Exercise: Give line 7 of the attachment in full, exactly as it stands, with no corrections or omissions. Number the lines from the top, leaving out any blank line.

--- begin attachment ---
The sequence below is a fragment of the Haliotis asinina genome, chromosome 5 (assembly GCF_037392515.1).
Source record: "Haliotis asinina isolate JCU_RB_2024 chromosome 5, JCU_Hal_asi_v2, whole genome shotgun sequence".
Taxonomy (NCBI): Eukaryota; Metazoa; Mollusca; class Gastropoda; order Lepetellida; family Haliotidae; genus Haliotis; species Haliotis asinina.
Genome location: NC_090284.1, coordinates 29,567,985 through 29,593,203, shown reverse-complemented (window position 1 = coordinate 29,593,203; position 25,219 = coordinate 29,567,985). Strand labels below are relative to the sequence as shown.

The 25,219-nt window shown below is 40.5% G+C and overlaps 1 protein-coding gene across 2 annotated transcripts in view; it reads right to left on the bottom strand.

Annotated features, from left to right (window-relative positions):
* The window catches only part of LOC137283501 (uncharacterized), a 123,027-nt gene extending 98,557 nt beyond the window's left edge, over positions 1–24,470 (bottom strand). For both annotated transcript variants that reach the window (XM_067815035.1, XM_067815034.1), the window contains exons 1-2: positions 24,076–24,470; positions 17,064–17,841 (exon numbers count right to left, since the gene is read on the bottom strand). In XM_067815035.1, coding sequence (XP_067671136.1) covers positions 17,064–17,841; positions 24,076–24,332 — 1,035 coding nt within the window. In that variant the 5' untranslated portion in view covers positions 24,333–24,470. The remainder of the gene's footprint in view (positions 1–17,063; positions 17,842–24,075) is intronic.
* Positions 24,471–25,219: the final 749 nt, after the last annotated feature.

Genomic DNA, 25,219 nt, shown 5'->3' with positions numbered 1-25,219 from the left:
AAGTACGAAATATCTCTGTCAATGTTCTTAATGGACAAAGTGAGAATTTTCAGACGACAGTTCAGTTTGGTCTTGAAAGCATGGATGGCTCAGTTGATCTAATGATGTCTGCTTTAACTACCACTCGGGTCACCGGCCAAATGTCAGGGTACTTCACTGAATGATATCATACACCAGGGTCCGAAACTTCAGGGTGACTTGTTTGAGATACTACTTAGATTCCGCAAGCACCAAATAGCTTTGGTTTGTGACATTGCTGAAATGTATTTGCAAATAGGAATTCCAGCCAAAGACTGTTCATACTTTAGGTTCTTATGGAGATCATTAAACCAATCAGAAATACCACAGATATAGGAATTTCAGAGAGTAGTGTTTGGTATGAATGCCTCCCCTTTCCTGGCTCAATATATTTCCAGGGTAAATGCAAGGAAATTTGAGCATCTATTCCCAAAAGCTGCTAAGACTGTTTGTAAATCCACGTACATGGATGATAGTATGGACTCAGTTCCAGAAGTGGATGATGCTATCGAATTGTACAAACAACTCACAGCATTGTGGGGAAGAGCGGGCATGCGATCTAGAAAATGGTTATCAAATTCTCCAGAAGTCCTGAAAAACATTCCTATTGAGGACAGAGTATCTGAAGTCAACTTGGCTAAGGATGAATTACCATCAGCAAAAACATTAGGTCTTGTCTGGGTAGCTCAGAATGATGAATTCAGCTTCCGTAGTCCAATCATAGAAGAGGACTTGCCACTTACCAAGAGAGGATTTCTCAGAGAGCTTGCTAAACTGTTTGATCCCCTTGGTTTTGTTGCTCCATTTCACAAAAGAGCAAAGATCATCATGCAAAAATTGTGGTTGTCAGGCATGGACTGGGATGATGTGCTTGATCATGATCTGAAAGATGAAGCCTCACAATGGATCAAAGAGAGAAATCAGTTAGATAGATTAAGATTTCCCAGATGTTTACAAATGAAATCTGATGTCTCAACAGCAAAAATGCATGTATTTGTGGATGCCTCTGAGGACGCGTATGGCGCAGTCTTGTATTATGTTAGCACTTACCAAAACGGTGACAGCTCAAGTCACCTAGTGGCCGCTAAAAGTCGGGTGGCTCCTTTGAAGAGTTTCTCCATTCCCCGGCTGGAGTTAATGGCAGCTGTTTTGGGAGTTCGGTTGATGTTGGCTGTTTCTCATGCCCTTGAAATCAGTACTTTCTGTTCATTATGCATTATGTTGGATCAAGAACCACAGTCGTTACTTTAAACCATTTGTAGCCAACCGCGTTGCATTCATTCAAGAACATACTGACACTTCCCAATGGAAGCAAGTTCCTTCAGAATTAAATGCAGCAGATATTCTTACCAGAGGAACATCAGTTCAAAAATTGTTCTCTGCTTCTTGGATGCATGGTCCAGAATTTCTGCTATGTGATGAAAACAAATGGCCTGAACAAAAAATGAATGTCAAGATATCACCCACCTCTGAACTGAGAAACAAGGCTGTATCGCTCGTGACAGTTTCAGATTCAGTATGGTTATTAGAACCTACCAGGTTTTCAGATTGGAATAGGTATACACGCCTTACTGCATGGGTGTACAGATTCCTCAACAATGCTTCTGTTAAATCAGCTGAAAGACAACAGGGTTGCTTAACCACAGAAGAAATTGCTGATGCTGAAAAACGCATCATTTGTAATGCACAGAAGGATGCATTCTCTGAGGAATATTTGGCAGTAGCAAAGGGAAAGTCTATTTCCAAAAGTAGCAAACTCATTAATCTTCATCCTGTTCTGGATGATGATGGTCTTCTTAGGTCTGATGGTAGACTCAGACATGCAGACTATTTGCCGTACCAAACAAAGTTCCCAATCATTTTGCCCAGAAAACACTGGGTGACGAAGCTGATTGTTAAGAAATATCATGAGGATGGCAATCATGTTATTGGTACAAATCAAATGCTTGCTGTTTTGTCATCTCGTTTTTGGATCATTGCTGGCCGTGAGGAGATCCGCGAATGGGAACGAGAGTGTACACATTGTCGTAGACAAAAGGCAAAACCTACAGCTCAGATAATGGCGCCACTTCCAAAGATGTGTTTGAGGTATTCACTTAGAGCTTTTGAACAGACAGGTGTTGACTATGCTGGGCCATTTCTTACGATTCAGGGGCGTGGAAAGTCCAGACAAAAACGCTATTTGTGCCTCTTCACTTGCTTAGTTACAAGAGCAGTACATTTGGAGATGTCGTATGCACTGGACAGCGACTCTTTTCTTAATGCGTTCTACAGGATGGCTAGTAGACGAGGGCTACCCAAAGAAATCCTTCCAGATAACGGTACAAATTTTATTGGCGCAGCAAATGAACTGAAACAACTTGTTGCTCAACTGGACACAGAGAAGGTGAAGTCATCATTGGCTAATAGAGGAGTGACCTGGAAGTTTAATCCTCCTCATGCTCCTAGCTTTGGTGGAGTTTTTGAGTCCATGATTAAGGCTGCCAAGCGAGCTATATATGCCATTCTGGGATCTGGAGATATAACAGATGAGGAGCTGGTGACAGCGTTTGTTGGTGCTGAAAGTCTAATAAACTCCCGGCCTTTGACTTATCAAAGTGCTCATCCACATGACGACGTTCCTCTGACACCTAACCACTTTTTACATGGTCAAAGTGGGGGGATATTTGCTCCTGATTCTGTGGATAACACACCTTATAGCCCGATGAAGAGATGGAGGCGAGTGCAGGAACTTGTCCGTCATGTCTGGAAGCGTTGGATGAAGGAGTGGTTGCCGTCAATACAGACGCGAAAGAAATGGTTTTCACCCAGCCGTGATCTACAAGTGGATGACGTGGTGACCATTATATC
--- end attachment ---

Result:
* The window catches only part of LOC137283501 (uncharacterized), a 123,027-nt gene extending 98,557 nt beyond the window's left edge, over positions 1–24,470 (bottom strand). For both annotated transcript variants that reach the window (XM_067815035.1, XM_067815034.1), the window contains exons 1-2: positions 24,076–24,470; positions 17,064–17,841 (exon numbers count right to left, since the gene is read on the bottom strand). In XM_067815035.1, coding sequence (XP_067671136.1) covers positions 17,064–17,841; positions 24,076–24,332 — 1,035 coding nt within the window. In that variant the 5' untranslated portion in view covers positions 24,333–24,470. The remainder of the gene's footprint in view (positions 1–17,063; positions 17,842–24,075) is intronic.